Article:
As with Semogue, some of the early Parker razors were of poor quality, and I drifted on to other brands whose workmanship and performance was better. But a learning organization typically is involved in some sort of program of continuous product improvement, and the Parker razors I’ve purchased more recently have been quite good. In particular, the open-comb razor shown is extremely comfortable and also quite efficient—one of the mild-aggressive sort—and while those are generally pricey, this razor is less than $30, which puts it in the price range most novices will accept. And it really is quite a good razor. The blade today is a SuperMax Titanium, and the result was BBS.
A splash of Coral Skin Food, and we’re halfway through the week.
A very nice shave indeed. I used this soap from Honeybee Soaps because someone mentioned on Wicked_Edge that he could not get this soap to lather, even when using distilled water. I was surprised, since I regularly get good lathers from Honeybee Soaps, so I took this one down and used the Wet Shaving Products Baroness silvertip since the guy having the problem was using a silvertip.
The Baroness has a very nice soft knot—that is, it is easy to smush. I recently learned that some use “soft” to refer only to the tips themselves, not the brush as a whole—thus a ball bearing wrapped in a soft fabric is “soft” with this definition, as is the proverbial iron fist in a velvet glove. And yet I don’t think of those as “soft.” Both meanings seem to be common use:
: easy to press, bend, cut, etc. : not hard or firm
: smooth and pleasant to touch
I was using the first meaning, he was using the second. (I personally would say that the brushes tips were soft to mean only the tips, and when I saw the brush is soft, I mean the whole knot. But it’s easy to see how the term is ambiguous, so I’m now using “easy to smush” to indicate a soft brush. Of course, even a soft brush is resilient: if you smush the brush, it does spring back into shape. But some brushes are undoubtedly easier to smush than others.)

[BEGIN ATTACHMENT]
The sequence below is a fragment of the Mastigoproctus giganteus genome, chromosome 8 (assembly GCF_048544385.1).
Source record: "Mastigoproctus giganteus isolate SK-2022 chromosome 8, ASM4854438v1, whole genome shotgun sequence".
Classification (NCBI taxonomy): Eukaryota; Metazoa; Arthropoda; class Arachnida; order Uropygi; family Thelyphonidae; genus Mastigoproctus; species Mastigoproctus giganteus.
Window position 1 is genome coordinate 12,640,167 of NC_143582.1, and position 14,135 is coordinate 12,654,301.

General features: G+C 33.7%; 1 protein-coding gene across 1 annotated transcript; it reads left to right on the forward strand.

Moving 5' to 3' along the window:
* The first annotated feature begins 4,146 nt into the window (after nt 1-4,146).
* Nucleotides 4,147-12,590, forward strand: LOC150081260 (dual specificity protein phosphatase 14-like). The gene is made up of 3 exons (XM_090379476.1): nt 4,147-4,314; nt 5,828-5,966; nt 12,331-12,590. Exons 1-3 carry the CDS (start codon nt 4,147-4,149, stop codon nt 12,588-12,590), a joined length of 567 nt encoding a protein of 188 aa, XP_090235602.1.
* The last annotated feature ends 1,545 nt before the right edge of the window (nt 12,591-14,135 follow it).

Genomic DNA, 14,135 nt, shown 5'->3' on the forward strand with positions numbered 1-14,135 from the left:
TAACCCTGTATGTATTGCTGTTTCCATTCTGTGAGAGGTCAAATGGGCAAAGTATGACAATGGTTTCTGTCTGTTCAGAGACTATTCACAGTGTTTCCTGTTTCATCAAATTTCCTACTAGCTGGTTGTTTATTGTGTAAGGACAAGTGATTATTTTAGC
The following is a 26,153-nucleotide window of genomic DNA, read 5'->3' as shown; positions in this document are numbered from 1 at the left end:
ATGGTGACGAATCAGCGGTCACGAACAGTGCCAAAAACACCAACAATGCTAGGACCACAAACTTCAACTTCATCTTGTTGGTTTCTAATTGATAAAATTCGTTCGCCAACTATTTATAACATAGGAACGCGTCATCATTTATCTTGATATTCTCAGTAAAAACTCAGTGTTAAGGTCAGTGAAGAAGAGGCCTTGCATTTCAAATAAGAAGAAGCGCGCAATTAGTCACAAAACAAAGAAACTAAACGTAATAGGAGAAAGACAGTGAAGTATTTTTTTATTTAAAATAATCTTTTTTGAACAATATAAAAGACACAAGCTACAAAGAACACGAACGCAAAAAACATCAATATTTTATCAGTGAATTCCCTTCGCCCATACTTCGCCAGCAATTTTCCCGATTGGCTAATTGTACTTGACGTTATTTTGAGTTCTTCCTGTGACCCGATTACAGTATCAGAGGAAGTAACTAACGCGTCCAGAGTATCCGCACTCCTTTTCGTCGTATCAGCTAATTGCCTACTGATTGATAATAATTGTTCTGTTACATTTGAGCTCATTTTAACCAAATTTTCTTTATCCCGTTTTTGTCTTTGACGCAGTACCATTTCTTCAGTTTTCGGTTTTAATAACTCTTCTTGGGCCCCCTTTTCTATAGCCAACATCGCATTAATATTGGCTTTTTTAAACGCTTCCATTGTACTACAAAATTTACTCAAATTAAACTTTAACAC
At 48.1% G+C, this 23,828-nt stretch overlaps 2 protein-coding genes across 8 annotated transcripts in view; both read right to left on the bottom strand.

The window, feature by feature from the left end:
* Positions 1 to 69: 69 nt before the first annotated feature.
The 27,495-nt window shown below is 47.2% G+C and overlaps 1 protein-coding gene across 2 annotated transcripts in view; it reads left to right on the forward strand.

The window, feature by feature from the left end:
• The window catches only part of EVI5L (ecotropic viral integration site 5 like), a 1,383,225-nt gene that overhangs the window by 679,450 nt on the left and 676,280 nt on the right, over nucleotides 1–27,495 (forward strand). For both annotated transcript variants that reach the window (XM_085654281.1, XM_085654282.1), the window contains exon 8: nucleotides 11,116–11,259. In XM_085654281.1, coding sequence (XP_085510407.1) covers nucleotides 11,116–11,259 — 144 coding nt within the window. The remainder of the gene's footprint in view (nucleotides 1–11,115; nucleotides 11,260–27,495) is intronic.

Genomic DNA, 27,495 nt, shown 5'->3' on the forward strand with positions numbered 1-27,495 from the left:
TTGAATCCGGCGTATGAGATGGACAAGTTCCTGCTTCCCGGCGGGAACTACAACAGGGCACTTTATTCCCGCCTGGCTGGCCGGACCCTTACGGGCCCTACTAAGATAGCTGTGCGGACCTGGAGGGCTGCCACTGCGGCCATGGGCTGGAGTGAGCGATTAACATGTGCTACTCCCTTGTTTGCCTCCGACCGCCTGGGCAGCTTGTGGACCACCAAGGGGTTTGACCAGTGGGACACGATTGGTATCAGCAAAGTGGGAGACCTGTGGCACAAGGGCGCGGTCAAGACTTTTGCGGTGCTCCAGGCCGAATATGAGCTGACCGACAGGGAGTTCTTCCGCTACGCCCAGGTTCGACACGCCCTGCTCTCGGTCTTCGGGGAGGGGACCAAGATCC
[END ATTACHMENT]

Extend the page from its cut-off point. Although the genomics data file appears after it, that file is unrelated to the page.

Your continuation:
At any rate, a fine lather ensued. I studied what I was doing to see how it might go awry, and the prime suspect is insufficient loading. It will be interesting to see whether he can figure out the source of the problem.
I loaded the Tech with a Feather blade (mild razor requires sharp blade) and got a very nice BBS shave. A splash of Saint Charles Shave’s Savory Rose, and the week lurches on.
Today’s shave was, naturally enough, excellent: a two-day stubble and a slant, in this case the Stealth holding a new Personna Lab Blue blade. The focus today is travel brushes. First is the Mühle travel brush, this one with badger knot, shown above assembled for use. The shave stick, from How To Grow a Moustache, is quite good. It seems to be a gift—I don’t recall ordering it—and the lather was splendid.
Three passes, a splash of D.R. Harris’s pink aftershave, and the week is launched.
I like the Mühle travel brush shown because it is quite compact when packed for travel, but does have a large opening above the knot to facilitate drying. However, it is made of aluminum and I wanted to get one of nickel-plated silver, so I recently ordered one from Mühle. Here they are side by side:
As you see, the nickel-plated one is noticeably larger. Worse, the design has been changed. Here are the two brushes disassembled:
On the left, the small piece in front serves a dual function: you remove it to extract the knot, then you screw it back in place on the base tube, and the knot screws into the opening in the middle.
On the right, the small cap in front serves one function only: to keep the knot inside the case. The knot on the nickel-plated brush is Mühle’s siverfiber synthetic. The brush knot screws into the opening at the top of the base.
The new brush is not only larger than needed, it’s quite clear that the five small holes do not allow for much drying compared to the single large hole on the left. Here are the brushes with the knots in the handles
And finally assembled:
In the brush on the left, you can (barely) see the knot exposed. In the brush on the right, you see the metal base on which the knot is mounted.
On the whole, the aluminum travel brush seems much better. I can’t imagine why they did not use the same dual purpose threaded closure design as on the black brush for the nickel-plated version.